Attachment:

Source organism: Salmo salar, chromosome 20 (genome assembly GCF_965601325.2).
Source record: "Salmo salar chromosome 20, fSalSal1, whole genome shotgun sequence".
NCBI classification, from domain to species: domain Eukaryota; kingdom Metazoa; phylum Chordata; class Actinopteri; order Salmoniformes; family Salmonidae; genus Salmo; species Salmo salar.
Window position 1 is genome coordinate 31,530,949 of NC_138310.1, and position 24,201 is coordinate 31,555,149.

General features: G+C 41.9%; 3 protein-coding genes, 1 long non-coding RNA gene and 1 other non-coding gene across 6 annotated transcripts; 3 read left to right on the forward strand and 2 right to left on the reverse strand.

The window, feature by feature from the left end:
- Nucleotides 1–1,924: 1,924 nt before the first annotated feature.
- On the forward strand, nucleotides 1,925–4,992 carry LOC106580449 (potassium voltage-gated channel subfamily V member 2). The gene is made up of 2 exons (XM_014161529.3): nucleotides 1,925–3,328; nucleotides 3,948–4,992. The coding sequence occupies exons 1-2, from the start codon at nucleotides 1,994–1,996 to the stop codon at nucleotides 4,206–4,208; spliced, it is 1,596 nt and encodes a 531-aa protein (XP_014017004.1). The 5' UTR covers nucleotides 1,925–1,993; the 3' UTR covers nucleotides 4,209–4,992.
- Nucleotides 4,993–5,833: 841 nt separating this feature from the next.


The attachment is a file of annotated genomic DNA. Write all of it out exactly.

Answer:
Source organism: Salmo salar, chromosome 20 (genome assembly GCF_965601325.2).
Source record: "Salmo salar chromosome 20, fSalSal1, whole genome shotgun sequence".
NCBI classification, from domain to species: domain Eukaryota; kingdom Metazoa; phylum Chordata; class Actinopteri; order Salmoniformes; family Salmonidae; genus Salmo; species Salmo salar.
Window position 1 is genome coordinate 31,530,949 of NC_138310.1, and position 24,201 is coordinate 31,555,149.

General features: G+C 41.9%; 3 protein-coding genes, 1 long non-coding RNA gene and 1 other non-coding gene across 6 annotated transcripts; 3 read left to right on the forward strand and 2 right to left on the reverse strand.

The window, feature by feature from the left end:
- Nucleotides 1–1,924: 1,924 nt before the first annotated feature.
- On the forward strand, nucleotides 1,925–4,992 carry LOC106580449 (potassium voltage-gated channel subfamily V member 2). The gene is made up of 2 exons (XM_014161529.3): nucleotides 1,925–3,328; nucleotides 3,948–4,992. The coding sequence occupies exons 1-2, from the start codon at nucleotides 1,994–1,996 to the stop codon at nucleotides 4,206–4,208; spliced, it is 1,596 nt and encodes a 531-aa protein (XP_014017004.1). The 5' UTR covers nucleotides 1,925–1,993; the 3' UTR covers nucleotides 4,209–4,992.
- Nucleotides 4,993–5,833: 841 nt separating this feature from the next.